Way to Goa: Top things to do in and around India's leading beach resort

Meera Dattani

Meera Dattani

Everyone knows Goa has long sandy beaches, great seafood, and an endless choice of resorts, hotels and guesthouses. But India's smallest state is more than beach. Inland there are spice farms, beautiful river valleys and backwaters, while 450 years of Portuguese rule have left heritage mansions, churches, and tasty fusion cuisine.

Way to Goa: Top things to do in and around India's leading beach resort © Joviton - Dreamstime.com
Way to Goa: Top things to do in and around India's leading beach resort © Joviton - Dreamstime.com

Goa's infamous hippy and party scene still exists, but it's mellowing and there's a beach for all, from budget backpackers and partygoers to adventure-seekers and the luxury crowd, and it could all be yours with Thomas Cook Airlines, which offers great value direct flights from both Manchester and London Gatwick.

Panaji: the capital

For a second, you might think you're in Europe as you wander the tiny, winding streets of Fontainhas in Goa's capital Panaji (or Panjim, the Portuguese name). This historic Latin quarter is one of the most obvious reminders of Portuguese rule, with its pastel-coloured balconies, red-tiled roofs and traditional villas. It's a city of markets too - fish, spice and fruit-and-vegetable and flowers - and home to the impressive 16th-century Our Lady of the Immaculate Conception church in the Altinho quarter. By night, visitors and locals flock to the cruise boats and floating casinos on the Mandovi River. If you're into photography, book a private walking tour with photographer Francisco De Souza.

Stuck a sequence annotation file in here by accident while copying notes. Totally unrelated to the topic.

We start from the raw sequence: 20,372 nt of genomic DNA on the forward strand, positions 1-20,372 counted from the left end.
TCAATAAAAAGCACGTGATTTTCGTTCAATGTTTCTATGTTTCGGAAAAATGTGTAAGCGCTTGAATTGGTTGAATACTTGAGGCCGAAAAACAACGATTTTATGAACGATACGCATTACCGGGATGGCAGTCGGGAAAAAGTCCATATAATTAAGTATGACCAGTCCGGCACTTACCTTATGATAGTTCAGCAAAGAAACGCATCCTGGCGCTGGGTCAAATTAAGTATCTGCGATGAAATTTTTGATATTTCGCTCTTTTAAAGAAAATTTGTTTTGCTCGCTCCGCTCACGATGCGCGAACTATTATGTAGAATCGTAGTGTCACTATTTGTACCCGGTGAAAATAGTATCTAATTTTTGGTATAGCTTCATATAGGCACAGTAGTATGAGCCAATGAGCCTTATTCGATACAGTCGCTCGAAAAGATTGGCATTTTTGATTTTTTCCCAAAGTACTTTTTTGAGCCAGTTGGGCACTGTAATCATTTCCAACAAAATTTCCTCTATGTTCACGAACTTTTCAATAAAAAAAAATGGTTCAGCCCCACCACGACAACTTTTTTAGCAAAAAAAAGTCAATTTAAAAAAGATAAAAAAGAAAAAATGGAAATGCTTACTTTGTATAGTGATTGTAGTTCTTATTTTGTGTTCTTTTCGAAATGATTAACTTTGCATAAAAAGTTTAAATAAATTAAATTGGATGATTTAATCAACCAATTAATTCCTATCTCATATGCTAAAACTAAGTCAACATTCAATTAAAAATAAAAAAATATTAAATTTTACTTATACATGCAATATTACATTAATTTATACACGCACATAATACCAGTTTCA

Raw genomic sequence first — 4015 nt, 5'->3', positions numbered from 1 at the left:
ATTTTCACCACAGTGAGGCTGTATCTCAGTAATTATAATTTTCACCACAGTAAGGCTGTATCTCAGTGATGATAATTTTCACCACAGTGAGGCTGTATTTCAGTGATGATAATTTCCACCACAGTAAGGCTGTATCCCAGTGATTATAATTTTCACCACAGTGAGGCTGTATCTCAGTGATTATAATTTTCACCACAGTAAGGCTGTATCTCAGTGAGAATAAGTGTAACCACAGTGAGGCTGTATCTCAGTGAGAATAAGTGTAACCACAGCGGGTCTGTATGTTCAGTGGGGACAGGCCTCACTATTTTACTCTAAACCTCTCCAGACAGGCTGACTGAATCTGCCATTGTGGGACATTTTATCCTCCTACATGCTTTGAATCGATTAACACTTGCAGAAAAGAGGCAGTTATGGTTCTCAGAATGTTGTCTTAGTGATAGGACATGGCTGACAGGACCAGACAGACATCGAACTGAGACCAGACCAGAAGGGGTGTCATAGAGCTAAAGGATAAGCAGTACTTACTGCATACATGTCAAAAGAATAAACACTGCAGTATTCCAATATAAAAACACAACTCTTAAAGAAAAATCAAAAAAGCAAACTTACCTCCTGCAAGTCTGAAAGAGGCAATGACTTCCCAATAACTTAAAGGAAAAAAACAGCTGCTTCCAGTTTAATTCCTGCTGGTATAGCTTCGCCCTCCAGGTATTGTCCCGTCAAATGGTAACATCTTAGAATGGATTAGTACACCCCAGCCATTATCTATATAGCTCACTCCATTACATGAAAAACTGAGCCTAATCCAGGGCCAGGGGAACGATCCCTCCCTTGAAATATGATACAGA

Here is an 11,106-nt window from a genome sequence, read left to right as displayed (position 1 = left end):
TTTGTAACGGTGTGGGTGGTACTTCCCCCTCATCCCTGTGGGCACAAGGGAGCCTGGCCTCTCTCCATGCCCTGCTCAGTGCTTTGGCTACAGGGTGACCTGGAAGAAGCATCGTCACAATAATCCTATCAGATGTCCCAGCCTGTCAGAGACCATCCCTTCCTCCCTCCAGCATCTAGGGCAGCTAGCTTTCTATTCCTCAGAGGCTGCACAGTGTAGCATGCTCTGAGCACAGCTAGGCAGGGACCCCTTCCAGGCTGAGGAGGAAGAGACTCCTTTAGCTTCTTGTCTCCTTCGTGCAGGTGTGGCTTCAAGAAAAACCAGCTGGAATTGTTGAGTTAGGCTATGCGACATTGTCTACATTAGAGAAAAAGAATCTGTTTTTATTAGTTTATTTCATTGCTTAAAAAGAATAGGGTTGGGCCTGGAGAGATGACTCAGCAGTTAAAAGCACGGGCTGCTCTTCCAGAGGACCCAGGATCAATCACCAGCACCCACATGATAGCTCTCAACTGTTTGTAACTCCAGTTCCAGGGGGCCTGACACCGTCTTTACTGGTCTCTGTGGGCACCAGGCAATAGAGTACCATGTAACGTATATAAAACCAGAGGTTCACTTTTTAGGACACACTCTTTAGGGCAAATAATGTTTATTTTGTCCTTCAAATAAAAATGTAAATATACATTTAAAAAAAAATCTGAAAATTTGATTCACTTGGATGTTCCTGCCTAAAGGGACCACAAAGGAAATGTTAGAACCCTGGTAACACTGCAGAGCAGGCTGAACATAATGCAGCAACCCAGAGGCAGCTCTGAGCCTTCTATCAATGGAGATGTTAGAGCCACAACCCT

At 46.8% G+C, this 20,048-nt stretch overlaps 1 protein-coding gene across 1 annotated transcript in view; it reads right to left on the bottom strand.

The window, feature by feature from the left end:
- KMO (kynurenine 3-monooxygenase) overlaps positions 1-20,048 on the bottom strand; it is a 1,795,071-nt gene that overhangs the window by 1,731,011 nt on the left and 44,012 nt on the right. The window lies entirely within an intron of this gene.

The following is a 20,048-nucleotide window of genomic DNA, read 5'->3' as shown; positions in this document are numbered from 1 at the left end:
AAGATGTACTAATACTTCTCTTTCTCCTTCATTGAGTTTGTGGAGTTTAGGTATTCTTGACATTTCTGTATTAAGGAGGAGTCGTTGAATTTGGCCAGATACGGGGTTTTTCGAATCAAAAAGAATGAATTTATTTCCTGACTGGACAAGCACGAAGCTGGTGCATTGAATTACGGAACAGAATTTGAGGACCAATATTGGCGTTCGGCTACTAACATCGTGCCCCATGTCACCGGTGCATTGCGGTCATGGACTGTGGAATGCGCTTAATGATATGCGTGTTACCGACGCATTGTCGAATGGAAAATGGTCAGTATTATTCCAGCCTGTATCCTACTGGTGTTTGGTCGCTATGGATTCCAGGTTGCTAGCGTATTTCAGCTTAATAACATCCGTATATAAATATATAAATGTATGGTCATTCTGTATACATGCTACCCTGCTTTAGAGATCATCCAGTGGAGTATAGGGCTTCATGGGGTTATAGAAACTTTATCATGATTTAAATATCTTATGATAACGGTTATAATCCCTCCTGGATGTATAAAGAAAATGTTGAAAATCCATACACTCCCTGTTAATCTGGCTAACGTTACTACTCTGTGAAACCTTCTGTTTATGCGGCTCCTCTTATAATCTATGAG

North Goa: Old Goa & around

Whether visiting independently or on a tour, don't miss Old Goa or Velha Goa, 10 kilometres east of Panaji. Once a thriving city and capital of Portuguese India, it's now a UNESCO World Heritage site with the Basilica of Bom Jesus, dedicated to St Francis Xavier, and nearby Se Cathedral.

Anjuna Beach flea market, Goa, India © Arjun Pandey - Flickr Creative Commons
Anjuna Beach flea market, Goa, India © Arjun Pandey - Flickr Creative Commons

At Sinquerim Beach, you'll find the 17th-century Portuguese fort, Fort Aguada and the lighthouse, and the village of Reis Magos (Three Wise Men) where you'll find the Reis Magos Fort, once a point of defence for the port town of Goa, and Reis Magos Church. On Wednesdays, Anjuna Beach's flea market is a popular stop and a fun place to shop and haggle, while others include Mackie's Night Bazaar and Saturday Night Market in Arpora and Mapusa Market for its textiles and jewellery.

Spice farms

There are numerous spice plantations in Goa, and most offer guided tours and a simple traditional lunch, either organised in advance or if you just turn up. Popular ones include Sahakari Spice Farm at Curti, Ponda's Tropical Spice Plantations and Tanshikar's Working Organic Spice Farm near Sanguem, where guides talk you through the medicinal properties of local spices, herbs and fruits, and show the farming methods used on the plantation.

Spices from the plantations on sale in a Goa market, India © By Heaven - Fotolia.com
Spices from the plantations on sale in a Goa market, India © By Heaven - Fotolia.com

Some of the spices you'll see and can buy include cardamom, cinnamon, black pepper and nutmeg. The plantations themselves are beautiful, shaded by tropical fruit and palm trees. Some spice farms also produce feni, Goa's local tipple, made from cashew apples and sometimes coconut palm sap. It's strong stuff...

Go wild

On the forested slopes of the Western Ghats on the border with Karnataka is the Bhagwan Mahavir Sanctuary and Mollem National Park. It's no safari experience - you'll work hard to spot jungle cats, Malayan giant squirrels and, if you're very lucky, a leopard - but it's a wonderful landscape, good for birdwatching if you go early morning, and better for animals in the late afternoon.